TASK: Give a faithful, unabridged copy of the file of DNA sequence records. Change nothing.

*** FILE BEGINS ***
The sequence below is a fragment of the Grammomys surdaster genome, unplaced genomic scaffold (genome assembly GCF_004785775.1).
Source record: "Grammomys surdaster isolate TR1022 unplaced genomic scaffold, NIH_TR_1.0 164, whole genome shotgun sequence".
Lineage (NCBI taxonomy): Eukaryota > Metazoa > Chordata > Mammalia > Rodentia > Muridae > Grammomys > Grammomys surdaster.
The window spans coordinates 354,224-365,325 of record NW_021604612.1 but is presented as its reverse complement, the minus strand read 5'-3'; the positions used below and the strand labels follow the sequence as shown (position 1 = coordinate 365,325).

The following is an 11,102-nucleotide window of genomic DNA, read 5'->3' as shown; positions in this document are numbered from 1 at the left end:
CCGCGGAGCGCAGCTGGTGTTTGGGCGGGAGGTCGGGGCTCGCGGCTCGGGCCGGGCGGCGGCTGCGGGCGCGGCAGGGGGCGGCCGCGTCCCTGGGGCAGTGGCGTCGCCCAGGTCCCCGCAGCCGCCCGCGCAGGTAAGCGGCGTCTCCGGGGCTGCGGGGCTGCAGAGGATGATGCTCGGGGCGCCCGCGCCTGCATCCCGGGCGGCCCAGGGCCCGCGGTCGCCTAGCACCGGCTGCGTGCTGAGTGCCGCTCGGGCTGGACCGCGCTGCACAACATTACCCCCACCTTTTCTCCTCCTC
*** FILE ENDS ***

The sequence below is a fragment of the Grammomys surdaster genome, unplaced genomic scaffold (genome assembly GCF_004785775.1).
Source record: "Grammomys surdaster isolate TR1022 unplaced genomic scaffold, NIH_TR_1.0 164, whole genome shotgun sequence".
Lineage (NCBI taxonomy): Eukaryota > Metazoa > Chordata > Mammalia > Rodentia > Muridae > Grammomys > Grammomys surdaster.
The window spans coordinates 354,224-365,325 of record NW_021604612.1 but is presented as its reverse complement, the minus strand read 5'-3'; the positions used below and the strand labels follow the sequence as shown (position 1 = coordinate 365,325).

The following is an 11,102-nucleotide window of genomic DNA, read 5'->3' as shown; positions in this document are numbered from 1 at the left end:
CCGCGGAGCGCAGCTGGTGTTTGGGCGGGAGGTCGGGGCTCGCGGCTCGGGCCGGGCGGCGGCTGCGGGCGCGGCAGGGGGCGGCCGCGTCCCTGGGGCAGTGGCGTCGCCCAGGTCCCCGCAGCCGCCCGCGCAGGTAAGCGGCGTCTCCGGGGCTGCGGGGCTGCAGAGGATGATGCTCGGGGCGCCCGCGCCTGCATCCCGGGCGGCCCAGGGCCCGCGGTCGCCTAGCACCGGCTGCGTGCTGAGTGCCGCTCGGGCTGGACCGCGCTGCACAACATTACCCCCACCTTTTCTCCTCCTC